Articles Tagged with Next Financial

Stoltmann Law Offices is investigating cases where brokers have overtraded to generate commissions in risky investments. FINRA, the federal securities industry regulator, has fined Next Financial Group, a broker-dealer owned by Atria Wealth Solutions, $750,000 to settle charges that it failed to supervise ‘unsuitable’ trading of mutual funds and municipal bonds by one unnamed broker, according to citywireusa.com.

FINRA found that the broker “engaged in short-term trading of Class A mutual fund shares in 19 client accounts, resulting in ‘unnecessary’ front-end sales charges of $925,000 from 2012 until February 2019.” All told, the broker racked up some $5 million in sales charges in the seven-year period. Additionally, FINRA found that “from June of 2013 to November of 2016, the broker engaged in short-term trading of Puerto Rican municipal bonds in 16 customer accounts, concentrating five of the accounts in these bonds.”

‘These bonds carried risks not associated with other municipal bonds because of concerns about the Puerto Rican economy and subsequent restructuring of Puerto Rican debt. The risk of such concentration was compounded by frequent trading in the PR Bonds because of the repeated payment of upfront costs that would decrease any investment returns,” FINRA said in its complaint. The investors in the Next case lost more than $4 million from their Puerto Rican bond investments.

The Financial Industry Regulatory Authority (FINRA) cracked down on Next Financial, Key Investment and Stephens for failing to give clients discounts for large purchases of investment products. The three firms were ordered to pay $1.2 million in fines and restitution. They were charged with failing to apply sales charge discounts to certain customers’ eligible purchases of unit investment trusts (UITs) and related supervisory failures, according to the settlements. A UIT is an exchange-traded mutual fund offering a fixed portfolio of securities having a definite life. Each unit typically costs $1,000 and is sold to investors by brokers. They can be resold in the secondary market. They are held to maturity and typically issue redeemable securities or “units,” which means the UIT will buy back an investor’s units at the investor’s request, at their approximate net asset value, according to the Securities and Exchange Commission (SEC). Next Financial was fined $125,000 and ordered to pay restitution of $216,000, Key Investment Services was fined $100,000 and Stephens was fined $235,000 and ordered to pay restitution of $459,000. Next Financial and Key Investment Services failed to give discounts from June May 2009 to April 2014 and Stephens failed to give discounts from June 2010 to May 2015. In October, FINRA ordered 12 firms to pay restitution and fines of $6.7 million for failing to apply sales charge discounts on purchases of UITs and other supervisory related failures, and also fined six broker-dealers for failing to give discounts on large real estate investment trust (REIT) sales.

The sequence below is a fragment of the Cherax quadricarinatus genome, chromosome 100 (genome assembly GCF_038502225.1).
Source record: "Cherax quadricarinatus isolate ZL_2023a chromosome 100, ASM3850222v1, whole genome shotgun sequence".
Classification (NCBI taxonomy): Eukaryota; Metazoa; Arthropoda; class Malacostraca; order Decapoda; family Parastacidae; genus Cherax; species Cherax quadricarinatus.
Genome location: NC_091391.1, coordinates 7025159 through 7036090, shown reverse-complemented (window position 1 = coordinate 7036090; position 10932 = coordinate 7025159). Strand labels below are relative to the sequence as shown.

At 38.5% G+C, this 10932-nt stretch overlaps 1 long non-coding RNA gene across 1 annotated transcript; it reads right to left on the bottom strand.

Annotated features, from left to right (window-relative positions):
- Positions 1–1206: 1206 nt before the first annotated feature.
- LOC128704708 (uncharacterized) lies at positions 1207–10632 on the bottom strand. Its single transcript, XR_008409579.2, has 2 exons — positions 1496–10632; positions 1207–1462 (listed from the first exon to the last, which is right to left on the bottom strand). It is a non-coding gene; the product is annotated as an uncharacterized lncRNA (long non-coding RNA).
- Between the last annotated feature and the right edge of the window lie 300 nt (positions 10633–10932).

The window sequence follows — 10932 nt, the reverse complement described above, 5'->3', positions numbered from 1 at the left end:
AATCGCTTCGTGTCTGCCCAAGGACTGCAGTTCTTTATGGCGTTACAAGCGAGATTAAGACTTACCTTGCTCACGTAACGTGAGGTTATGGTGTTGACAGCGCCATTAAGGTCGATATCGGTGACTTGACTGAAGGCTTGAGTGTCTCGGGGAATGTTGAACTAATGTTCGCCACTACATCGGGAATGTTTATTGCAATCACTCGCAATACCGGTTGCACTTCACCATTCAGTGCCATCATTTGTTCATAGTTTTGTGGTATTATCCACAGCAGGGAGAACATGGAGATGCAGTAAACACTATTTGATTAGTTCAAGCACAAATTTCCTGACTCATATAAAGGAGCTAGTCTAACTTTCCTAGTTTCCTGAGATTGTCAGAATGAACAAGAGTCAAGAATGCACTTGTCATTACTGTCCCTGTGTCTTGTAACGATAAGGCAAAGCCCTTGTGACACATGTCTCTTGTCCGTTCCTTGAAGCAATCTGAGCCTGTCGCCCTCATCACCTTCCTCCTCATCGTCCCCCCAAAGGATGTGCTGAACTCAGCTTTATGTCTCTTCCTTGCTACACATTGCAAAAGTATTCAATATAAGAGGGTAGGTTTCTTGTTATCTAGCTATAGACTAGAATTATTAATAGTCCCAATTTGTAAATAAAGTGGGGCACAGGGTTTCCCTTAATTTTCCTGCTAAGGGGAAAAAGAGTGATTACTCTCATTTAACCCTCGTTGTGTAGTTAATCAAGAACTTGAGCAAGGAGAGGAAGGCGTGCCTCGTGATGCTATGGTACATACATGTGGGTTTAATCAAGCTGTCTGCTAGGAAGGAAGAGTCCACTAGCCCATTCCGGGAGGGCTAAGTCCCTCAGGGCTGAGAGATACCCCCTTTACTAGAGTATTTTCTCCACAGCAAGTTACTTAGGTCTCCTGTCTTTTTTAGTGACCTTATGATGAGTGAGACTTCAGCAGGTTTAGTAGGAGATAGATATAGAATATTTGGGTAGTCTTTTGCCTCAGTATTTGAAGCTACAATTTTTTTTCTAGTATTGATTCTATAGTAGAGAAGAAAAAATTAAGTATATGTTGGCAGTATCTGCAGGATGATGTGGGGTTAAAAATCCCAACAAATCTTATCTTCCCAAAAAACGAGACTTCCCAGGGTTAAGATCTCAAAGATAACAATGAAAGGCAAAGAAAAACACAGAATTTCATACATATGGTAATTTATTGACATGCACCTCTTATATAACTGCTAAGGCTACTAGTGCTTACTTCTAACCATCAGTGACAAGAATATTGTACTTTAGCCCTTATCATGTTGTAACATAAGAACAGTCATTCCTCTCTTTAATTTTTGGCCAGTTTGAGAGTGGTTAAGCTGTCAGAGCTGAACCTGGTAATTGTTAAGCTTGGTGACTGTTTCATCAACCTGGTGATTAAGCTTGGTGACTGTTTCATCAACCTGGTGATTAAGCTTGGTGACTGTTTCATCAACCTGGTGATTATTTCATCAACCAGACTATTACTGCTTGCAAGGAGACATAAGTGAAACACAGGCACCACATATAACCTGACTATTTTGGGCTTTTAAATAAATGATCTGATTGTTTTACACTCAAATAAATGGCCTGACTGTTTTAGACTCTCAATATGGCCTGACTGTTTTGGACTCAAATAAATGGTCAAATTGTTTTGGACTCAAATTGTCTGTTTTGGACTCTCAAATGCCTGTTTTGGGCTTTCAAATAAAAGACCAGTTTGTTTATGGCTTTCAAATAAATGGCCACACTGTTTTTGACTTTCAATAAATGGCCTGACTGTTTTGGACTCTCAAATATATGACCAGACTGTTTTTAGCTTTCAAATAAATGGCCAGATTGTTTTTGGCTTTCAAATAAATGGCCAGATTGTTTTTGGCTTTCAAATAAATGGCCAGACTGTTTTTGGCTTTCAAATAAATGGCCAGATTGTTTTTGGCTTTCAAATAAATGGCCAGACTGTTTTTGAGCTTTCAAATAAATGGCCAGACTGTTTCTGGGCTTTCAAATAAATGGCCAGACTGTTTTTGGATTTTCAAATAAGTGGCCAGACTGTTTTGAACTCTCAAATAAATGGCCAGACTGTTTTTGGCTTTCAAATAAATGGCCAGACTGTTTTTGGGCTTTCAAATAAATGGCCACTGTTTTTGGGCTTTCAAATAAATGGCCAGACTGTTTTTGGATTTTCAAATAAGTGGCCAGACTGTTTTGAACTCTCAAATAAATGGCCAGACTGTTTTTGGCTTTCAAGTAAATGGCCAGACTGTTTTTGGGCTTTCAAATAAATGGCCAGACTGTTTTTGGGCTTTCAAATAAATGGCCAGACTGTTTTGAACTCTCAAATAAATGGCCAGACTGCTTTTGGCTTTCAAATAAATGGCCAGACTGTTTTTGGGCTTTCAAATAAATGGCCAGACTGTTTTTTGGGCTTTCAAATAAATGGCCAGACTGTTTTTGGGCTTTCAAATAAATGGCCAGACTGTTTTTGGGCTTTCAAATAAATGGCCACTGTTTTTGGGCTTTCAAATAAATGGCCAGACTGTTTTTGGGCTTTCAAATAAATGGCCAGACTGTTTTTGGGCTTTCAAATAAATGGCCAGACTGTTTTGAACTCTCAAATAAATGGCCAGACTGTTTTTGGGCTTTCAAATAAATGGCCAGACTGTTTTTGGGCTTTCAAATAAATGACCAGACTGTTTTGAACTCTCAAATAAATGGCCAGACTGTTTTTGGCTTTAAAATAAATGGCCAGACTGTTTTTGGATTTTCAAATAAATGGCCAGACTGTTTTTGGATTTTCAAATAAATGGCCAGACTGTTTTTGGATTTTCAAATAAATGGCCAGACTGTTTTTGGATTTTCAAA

The Financial Industry Regulatory Authority (FINRA) cracked down on Next Financial, Key Investment and Stephens for failing to give clients discounts for large purchases of investment products. The three firms were ordered to pay $1.2 million in fines and restitution. They were charged with failing to apply sales charge discounts to certain customers’ eligible purchases of unit investment trusts (UITs) and related supervisory failures, according to the settlements. A UIT is an exchange-traded mutual fund offering a fixed portfolio of securities having a definite life. Each unit typically costs $1,000 and is sold to investors by brokers. They can be resold in the secondary market. They are held to maturity and typically issue redeemable securities or “units,” which means the UIT will buy back an investor’s units at the investor’s request, at their approximate net asset value, according to the Securities and Exchange Commission (SEC). Next Financial was fined $125,000 and ordered to pay restitution of $216,000, Key Investment Services was fined $100,000 and Stephens was fined $235,000 and ordered to pay restitution of $459,000. Next Financial and Key Investment Services failed to give discounts from June May 2009 to April 2014 and Stephens failed to give discounts from June 2010 to May 2015. In October, FINRA ordered 12 firms to pay restitution and fines of $6.7 million for failing to apply sales charge discounts on purchases of UITs and other supervisory related failures, and also fined six broker-dealers for failing to give discounts on large real estate investment trust (REIT) sales.

CNBC
FOX Business
The Wall Street Journal
Bloomberg
CBS
FOX News Channel
USA Today
abc NEWS
DATELINE
npr
Contact Information